Social Impact Assessment as a vehicle to better understand and improve stakeholder participation within urban development planning: The Maltese Case

Vella, Steven (2018) Social Impact Assessment as a vehicle to better understand and improve stakeholder participation within urban development planning: The Maltese Case. Doctoral thesis, Birmingham City University.

[img]
Preview
Text
VELLA_S_PhD_THESIS_2017.pdf

Download (24MB)
[img] Archive
APPENDICES ON ACCOMPANYING CD FOR VELLA.S-PhD THESIS (2017).zip

Download (913MB)

Abstract

Environmental decision-making situations are typically complex and chaotic, with confused political messages, conflicting agendas and limited account taken of the wider social contexts in which decisions are made and play out. Many different types of knowledges from diverse social actors, sometimes with different epistemological and ontological backgrounds, must be taken into account. In environmental and urban planning, these challenges are increasingly being addressed through the integration of public participation in Social Impact Assessments (SIA) to inform Environmental Impact Assessments (EIA).
Research on environmental governance suggests that direct public participation and integration of stakeholder concerns in the environmental decision-making process could reduce the potential for conflict and lead to “better” decisions. However, the mechanisms through which participation benefits decision-making processes are unclear and contested. Previous attempts to understand “what works” in participation have been confounded by the multifaceted interactions that exist between the different components of social-ecological systems and the often-unacknowledged influence of context. The context of participation includes the social norms of society at large, and of different social units or communities of practice, the political context in which participation is performed and integrated into practice in urban planning, and the environmental context in which decisions will play out. Most of the disciplines that have traditionally sought to understand stakeholder engagement in environmental decisions struggle to recognize or analyse the role of these underlying dynamics and context. However, without a better understanding of these deep dynamics and the contexts in which participation takes places, it becomes very difficult to explain why some processes meet their objectives while others fail, or produce unintended consequences.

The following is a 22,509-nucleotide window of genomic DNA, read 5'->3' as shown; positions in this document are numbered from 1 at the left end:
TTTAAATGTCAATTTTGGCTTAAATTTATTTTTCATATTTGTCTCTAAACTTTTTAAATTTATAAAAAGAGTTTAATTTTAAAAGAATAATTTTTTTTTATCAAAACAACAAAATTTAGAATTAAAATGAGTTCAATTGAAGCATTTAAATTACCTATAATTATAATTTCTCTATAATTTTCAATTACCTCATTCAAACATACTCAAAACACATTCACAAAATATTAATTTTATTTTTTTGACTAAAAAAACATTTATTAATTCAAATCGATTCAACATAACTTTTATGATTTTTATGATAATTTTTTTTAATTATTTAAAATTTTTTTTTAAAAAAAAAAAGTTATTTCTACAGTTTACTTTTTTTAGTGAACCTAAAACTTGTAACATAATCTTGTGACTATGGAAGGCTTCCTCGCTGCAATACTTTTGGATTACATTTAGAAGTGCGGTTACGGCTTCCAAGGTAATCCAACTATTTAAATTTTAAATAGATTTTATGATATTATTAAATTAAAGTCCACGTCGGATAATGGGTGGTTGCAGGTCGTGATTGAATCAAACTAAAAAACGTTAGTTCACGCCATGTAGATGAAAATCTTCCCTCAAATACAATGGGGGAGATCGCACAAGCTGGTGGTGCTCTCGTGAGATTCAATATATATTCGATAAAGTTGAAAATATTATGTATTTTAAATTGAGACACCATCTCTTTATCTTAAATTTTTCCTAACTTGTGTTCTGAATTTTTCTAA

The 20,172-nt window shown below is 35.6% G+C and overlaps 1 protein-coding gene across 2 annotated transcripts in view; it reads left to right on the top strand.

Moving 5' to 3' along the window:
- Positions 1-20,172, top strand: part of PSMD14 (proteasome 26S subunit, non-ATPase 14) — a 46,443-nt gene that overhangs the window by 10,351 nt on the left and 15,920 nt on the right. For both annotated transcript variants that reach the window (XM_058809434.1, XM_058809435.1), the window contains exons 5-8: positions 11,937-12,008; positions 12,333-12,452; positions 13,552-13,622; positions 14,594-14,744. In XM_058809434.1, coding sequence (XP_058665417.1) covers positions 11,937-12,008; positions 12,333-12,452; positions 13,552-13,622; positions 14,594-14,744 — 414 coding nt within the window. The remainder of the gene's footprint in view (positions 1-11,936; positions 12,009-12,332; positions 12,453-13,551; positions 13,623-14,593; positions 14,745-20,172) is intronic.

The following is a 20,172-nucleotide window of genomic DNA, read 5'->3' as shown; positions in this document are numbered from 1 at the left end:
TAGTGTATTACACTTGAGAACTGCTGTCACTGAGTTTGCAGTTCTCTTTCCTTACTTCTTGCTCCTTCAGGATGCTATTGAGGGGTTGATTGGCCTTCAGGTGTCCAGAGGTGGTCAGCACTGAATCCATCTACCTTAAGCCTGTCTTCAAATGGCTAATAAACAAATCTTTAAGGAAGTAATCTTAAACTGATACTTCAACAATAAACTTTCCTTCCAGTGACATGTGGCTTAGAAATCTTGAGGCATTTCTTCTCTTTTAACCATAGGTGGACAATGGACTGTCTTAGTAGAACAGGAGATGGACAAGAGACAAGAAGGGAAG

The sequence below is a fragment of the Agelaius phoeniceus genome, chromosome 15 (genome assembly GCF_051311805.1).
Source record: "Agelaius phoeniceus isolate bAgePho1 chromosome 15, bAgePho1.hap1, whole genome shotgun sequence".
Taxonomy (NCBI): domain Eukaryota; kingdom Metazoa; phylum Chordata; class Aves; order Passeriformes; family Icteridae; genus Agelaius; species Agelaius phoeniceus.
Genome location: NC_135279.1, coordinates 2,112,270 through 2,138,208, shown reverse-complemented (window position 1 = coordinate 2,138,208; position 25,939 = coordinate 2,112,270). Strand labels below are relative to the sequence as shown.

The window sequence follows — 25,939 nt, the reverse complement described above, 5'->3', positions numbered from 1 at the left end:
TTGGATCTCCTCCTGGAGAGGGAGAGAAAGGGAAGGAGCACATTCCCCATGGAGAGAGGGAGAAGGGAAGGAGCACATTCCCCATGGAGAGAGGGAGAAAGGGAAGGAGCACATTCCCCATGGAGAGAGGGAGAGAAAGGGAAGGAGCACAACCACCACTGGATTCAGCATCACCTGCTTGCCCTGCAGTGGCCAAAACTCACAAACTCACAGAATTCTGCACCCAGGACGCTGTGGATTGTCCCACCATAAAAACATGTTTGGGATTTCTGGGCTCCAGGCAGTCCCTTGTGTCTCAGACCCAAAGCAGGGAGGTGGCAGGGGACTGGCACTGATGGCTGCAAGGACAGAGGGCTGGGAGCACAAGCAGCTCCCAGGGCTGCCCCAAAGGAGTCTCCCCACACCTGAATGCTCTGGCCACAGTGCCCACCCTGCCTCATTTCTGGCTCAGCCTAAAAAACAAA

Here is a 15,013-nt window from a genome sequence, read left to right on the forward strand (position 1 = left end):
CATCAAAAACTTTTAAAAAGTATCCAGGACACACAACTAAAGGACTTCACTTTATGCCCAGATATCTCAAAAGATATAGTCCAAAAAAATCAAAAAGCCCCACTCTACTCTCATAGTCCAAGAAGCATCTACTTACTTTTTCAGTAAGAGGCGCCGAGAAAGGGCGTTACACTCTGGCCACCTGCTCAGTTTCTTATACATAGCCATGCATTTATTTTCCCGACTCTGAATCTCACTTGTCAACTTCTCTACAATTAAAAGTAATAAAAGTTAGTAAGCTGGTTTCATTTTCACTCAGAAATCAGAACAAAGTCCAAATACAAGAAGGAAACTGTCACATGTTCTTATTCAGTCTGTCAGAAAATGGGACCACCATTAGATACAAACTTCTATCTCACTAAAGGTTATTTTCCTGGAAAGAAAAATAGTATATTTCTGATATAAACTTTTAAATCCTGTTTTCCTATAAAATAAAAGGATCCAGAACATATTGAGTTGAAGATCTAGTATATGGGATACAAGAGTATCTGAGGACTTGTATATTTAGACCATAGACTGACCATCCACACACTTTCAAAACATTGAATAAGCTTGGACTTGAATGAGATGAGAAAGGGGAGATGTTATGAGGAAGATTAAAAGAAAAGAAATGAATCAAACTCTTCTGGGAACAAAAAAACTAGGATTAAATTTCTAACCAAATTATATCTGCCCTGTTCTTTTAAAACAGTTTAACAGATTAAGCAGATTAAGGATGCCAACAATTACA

This doctoral thesis makes empirical contributions to our understanding of stakeholder participation in urban development in Malta, and uses this case study research to generate methodological insights into best practices in stakeholder and public engagement and inter-professional collaboration in SIAs. Grounded in the analysis of the empirical data produced from the ethnographic experience of an applied anthropologist working as an SIA practitioner on three proposed urban development projects in Malta, the thesis differentiates between descriptive and explanatory factors to develop a typology and a theory of stakeholder and wider public engagement. The typology describes different types of public and stakeholder engagement based on agency (who initiates and leads engagement) and mode of engagement (from communication to co-production), while the theory explains much of the variation in outcomes from different types of engagement. This typology and theory is tested using empirical evidence from three Maltese SIA case studies, and then is further developed based on insights from case study findings and literature. It emphasises the roles of context and scale (especially temporal) in determining the initial choice of engagement type, and moves from an initial linear theoretical framework to one where the factors determining the outcomes of participation are framed as an interdependent, loosely nested set of factors, influencing one another along the planning life-cycle. This stresses the dynamic nature of the planning and decision-making process over time and across changing macro, meso and micro socio-cultural, political and geo-spatial contexts.